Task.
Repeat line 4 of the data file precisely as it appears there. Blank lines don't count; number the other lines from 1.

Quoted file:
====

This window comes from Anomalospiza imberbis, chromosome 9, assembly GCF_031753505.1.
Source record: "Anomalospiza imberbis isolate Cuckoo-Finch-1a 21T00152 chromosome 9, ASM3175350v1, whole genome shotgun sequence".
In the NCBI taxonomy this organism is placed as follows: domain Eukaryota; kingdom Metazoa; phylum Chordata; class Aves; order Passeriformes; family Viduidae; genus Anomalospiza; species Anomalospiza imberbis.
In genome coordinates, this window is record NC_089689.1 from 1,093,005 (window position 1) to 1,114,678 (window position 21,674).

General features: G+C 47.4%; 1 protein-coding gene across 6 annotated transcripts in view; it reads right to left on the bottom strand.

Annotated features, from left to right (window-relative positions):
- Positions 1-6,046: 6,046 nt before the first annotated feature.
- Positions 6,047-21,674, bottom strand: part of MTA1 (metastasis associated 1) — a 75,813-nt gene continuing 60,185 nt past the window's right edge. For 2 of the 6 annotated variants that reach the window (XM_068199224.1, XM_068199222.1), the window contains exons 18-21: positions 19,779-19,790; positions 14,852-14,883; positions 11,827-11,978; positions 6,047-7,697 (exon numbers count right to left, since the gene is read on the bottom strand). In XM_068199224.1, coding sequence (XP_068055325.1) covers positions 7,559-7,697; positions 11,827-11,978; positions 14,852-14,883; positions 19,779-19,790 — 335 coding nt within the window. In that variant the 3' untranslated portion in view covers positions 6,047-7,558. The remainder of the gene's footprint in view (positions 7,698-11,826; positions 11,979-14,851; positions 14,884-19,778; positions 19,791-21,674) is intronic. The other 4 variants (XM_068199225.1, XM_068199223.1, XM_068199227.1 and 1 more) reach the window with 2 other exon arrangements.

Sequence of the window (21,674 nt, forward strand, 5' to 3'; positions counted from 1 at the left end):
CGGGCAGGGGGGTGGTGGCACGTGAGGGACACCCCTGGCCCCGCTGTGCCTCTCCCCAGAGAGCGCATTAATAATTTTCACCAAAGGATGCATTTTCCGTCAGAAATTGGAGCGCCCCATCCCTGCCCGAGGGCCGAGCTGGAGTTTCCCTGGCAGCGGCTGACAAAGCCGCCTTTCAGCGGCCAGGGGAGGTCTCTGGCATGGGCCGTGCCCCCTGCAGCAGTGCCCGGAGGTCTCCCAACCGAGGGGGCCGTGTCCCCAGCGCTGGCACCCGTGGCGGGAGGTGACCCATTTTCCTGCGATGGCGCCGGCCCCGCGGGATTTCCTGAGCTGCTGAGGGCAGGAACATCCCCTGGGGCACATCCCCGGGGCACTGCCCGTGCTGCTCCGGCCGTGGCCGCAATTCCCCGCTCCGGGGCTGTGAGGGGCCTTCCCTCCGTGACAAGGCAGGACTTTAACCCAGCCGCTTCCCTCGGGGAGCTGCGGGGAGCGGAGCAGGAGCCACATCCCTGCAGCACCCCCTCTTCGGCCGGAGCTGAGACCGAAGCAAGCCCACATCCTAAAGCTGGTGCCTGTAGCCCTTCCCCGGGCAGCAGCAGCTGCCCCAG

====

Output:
In genome coordinates, this window is record NC_089689.1 from 1,093,005 (window position 1) to 1,114,678 (window position 21,674).